Because yes, James' tweet was undeniably ignorant. This is more of an observation of this whole fiasco and less of a defense of her, but no matter what, her original tweet was not exactly subtle in its objective and looks like it came from a overzealous, theater-loving meth addict who discovered Twitter for the first time. Not helping her cause - and this is unconfirmed because I have no recollection - but apparently, she went public with her hating on Gavin Creel and Andrew Rannells "rude" antics during Godspell's opening night in the fall. No further comment, but in her sort-of short career, impressions and perception are everything and this is relevant to the controversy at hand.

But you know what I love about her tweet though? She is being honest. A little brazen in her tone of speech, but she's honest. Of course, most theater creative, cast and crew don't badmouth other productions publicly (Spiderman: TOTD withstanding). These people are all in the same melting pot and probably run into each other 6 or 7 times a year, if not, a week. If everyone shared exactly what was on their mind, that would make for some awkward (but DELICIOUS), drama on every turn. I'd pull up a chair and watch.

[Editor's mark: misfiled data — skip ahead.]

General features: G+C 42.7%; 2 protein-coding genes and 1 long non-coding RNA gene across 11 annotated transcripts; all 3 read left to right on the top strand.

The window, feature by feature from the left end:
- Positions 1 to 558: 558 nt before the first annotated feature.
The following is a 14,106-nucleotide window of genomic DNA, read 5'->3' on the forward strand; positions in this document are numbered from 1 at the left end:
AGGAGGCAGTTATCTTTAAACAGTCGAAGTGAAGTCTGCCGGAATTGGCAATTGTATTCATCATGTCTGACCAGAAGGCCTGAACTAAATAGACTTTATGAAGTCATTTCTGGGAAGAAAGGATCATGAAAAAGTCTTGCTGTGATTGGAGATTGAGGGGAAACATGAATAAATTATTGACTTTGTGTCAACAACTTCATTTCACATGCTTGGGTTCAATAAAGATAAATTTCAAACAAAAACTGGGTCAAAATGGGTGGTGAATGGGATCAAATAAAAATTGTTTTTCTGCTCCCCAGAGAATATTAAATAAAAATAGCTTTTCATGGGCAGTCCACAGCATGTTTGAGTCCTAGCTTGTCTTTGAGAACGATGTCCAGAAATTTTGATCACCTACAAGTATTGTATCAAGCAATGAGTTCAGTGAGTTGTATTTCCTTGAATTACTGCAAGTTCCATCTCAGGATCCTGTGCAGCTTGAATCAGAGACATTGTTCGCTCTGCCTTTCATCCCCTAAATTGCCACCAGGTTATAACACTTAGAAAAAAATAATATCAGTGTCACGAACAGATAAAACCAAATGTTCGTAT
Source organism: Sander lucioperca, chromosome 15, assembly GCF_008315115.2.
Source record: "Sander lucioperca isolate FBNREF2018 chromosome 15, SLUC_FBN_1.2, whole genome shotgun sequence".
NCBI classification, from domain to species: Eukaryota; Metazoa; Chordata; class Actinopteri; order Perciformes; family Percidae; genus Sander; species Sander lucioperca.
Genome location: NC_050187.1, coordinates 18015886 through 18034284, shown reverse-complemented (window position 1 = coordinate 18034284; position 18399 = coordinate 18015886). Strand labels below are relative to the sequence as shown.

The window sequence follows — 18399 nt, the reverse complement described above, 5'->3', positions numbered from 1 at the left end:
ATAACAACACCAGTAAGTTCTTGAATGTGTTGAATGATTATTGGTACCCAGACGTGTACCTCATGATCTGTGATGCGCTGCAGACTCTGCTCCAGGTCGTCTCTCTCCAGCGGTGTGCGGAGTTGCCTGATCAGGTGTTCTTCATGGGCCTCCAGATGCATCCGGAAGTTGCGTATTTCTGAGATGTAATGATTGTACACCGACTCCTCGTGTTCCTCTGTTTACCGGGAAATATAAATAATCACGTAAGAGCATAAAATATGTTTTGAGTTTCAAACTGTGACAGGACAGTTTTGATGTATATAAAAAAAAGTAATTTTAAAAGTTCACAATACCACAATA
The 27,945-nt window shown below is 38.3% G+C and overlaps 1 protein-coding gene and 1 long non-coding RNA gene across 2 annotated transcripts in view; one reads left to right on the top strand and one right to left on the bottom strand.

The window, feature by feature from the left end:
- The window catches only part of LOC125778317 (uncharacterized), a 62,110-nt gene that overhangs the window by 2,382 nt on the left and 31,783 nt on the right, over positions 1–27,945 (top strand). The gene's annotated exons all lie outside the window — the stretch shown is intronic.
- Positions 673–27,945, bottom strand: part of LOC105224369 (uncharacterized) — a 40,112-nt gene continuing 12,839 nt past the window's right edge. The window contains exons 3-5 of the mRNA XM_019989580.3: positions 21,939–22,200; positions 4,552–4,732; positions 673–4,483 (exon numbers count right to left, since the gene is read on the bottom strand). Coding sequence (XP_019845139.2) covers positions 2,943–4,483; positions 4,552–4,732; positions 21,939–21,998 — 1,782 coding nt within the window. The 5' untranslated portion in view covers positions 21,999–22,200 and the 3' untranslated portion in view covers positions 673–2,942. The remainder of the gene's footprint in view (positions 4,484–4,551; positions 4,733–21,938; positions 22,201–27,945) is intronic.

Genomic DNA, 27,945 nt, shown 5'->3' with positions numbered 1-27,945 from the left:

But can I just say, even from my position on the outlier of theater commentary (and even that is being way too grandiose), I have cornered many an actor, actress or playwright into a corner (not physically, that only happened like twice) and he or she began throwing shade in every direction about other {shows, actors, you name it} to anyone willing to listen. Call James a traitor all you want or tell her to GTFO, she said something in gest that everyone has done before behind closed doors or in confidence amongst company. That fact that she spewed a comment publicly is more of a criticism of how this generation communicates these days and how easy it is. Prior to Twitter and Facebook, to get something published anywhere, you needed to run your own printing press, send a press release, call a press conference or protest or something. What do all of these things have in common? Effort and time. How hard is it to tweet? It takes 8 seconds and a lapse of judgment - something Morgan James had even though nothing would have been accomplished, overreaction or not.